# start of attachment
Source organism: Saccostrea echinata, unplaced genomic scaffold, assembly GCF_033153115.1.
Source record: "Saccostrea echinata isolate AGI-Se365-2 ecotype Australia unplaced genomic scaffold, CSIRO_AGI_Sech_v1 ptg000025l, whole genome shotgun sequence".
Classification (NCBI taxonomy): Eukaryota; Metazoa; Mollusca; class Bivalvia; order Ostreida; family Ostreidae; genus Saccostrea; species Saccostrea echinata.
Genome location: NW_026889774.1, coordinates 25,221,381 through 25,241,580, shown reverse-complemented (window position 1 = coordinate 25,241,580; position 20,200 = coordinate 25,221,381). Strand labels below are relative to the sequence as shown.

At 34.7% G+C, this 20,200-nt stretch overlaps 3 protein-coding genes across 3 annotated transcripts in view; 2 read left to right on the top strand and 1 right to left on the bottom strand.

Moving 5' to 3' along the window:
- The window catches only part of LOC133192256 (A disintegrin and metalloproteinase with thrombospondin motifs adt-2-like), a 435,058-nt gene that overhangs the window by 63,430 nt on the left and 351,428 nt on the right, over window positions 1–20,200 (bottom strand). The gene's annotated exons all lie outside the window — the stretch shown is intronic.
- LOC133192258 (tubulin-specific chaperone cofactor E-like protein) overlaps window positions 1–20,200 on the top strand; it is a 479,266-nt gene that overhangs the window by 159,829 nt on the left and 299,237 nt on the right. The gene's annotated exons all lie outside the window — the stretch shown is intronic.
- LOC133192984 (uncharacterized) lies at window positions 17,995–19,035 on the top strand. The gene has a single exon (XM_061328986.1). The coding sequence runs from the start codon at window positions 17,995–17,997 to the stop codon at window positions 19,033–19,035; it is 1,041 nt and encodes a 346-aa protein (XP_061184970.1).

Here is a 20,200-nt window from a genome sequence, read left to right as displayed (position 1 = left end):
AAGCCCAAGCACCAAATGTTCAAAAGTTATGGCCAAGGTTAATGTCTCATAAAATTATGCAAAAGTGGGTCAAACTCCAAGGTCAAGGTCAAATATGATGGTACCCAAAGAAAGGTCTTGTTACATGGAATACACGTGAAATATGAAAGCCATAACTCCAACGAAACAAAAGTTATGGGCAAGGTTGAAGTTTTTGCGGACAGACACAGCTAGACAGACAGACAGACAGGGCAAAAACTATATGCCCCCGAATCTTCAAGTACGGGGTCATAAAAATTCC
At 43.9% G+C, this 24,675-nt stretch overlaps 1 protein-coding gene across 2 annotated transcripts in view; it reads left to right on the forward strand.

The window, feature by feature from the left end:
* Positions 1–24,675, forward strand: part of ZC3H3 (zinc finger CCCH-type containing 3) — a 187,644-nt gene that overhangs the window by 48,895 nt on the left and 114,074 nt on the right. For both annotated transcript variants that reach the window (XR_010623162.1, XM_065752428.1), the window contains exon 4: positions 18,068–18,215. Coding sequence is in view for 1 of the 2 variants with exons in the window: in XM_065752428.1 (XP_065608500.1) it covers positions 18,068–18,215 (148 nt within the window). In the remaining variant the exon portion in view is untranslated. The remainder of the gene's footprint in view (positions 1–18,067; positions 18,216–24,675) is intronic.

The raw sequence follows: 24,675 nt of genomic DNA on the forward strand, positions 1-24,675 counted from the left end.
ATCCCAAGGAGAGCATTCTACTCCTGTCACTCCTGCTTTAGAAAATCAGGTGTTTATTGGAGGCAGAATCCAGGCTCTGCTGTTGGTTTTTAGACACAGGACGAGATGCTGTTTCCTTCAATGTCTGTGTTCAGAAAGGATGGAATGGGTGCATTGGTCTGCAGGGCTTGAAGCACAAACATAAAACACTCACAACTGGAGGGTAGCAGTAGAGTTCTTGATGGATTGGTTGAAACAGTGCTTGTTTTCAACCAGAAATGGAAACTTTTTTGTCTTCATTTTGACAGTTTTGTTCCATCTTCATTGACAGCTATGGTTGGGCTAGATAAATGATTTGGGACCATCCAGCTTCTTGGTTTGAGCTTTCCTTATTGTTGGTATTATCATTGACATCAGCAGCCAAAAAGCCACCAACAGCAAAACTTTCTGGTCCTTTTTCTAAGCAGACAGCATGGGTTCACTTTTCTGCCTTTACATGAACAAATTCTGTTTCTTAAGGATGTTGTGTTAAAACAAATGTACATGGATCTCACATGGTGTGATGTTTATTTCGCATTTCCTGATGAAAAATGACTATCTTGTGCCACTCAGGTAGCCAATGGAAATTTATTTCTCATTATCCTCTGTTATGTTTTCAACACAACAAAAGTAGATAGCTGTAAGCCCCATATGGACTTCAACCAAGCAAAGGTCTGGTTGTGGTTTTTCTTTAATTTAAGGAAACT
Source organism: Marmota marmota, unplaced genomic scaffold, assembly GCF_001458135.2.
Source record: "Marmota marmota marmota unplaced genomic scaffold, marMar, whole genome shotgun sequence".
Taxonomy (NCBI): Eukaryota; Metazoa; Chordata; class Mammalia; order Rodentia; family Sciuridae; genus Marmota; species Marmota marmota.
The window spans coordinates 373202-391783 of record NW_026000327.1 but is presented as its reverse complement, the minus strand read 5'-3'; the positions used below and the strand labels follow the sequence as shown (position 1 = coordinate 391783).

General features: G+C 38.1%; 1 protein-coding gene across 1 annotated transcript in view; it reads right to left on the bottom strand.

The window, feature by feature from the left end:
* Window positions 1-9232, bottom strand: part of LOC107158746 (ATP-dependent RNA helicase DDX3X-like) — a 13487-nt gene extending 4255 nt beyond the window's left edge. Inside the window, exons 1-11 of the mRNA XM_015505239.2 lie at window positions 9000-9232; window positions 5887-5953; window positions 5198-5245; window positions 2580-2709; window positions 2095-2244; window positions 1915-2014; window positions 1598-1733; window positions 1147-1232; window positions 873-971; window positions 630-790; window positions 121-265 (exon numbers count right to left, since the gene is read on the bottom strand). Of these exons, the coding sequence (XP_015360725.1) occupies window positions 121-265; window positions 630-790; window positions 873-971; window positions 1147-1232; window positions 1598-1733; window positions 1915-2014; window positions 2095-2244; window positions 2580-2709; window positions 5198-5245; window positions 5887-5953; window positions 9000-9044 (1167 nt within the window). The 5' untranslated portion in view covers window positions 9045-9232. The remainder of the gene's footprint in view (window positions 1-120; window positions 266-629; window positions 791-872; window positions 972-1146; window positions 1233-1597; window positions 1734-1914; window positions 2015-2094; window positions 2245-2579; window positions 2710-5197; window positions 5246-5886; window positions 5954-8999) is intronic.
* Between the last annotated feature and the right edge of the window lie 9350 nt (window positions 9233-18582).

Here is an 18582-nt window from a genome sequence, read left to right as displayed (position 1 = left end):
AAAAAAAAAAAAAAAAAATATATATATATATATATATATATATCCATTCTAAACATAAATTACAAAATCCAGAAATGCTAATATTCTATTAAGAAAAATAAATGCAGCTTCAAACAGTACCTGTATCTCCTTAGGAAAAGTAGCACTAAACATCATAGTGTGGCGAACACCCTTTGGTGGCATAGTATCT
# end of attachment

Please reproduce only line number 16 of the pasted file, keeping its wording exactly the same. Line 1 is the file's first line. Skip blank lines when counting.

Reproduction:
ATCCCAAGGAGAGCATTCTACTCCTGTCACTCCTGCTTTAGAAAATCAGGTGTTTATTGGAGGCAGAATCCAGGCTCTGCTGTTGGTTTTTAGACACAGGACGAGATGCTGTTTCCTTCAATGTCTGTGTTCAGAAAGGATGGAATGGGTGCATTGGTCTGCAGGGCTTGAAGCACAAACATAAAACACTCACAACTGGAGGGTAGCAGTAGAGTTCTTGATGGATTGGTTGAAACAGTGCTTGTTTTCAACCAGAAATGGAAACTTTTTTGTCTTCATTTTGACAGTTTTGTTCCATCTTCATTGACAGCTATGGTTGGGCTAGATAAATGATTTGGGACCATCCAGCTTCTTGGTTTGAGCTTTCCTTATTGTTGGTATTATCATTGACATCAGCAGCCAAAAAGCCACCAACAGCAAAACTTTCTGGTCCTTTTTCTAAGCAGACAGCATGGGTTCACTTTTCTGCCTTTACATGAACAAATTCTGTTTCTTAAGGATGTTGTGTTAAAACAAATGTACATGGATCTCACATGGTGTGATGTTTATTTCGCATTTCCTGATGAAAAATGACTATCTTGTGCCACTCAGGTAGCCAATGGAAATTTATTTCTCATTATCCTCTGTTATGTTTTCAACACAACAAAAGTAGATAGCTGTAAGCCCCATATGGACTTCAACCAAGCAAAGGTCTGGTTGTGGTTTTTCTTTAATTTAAGGAAACT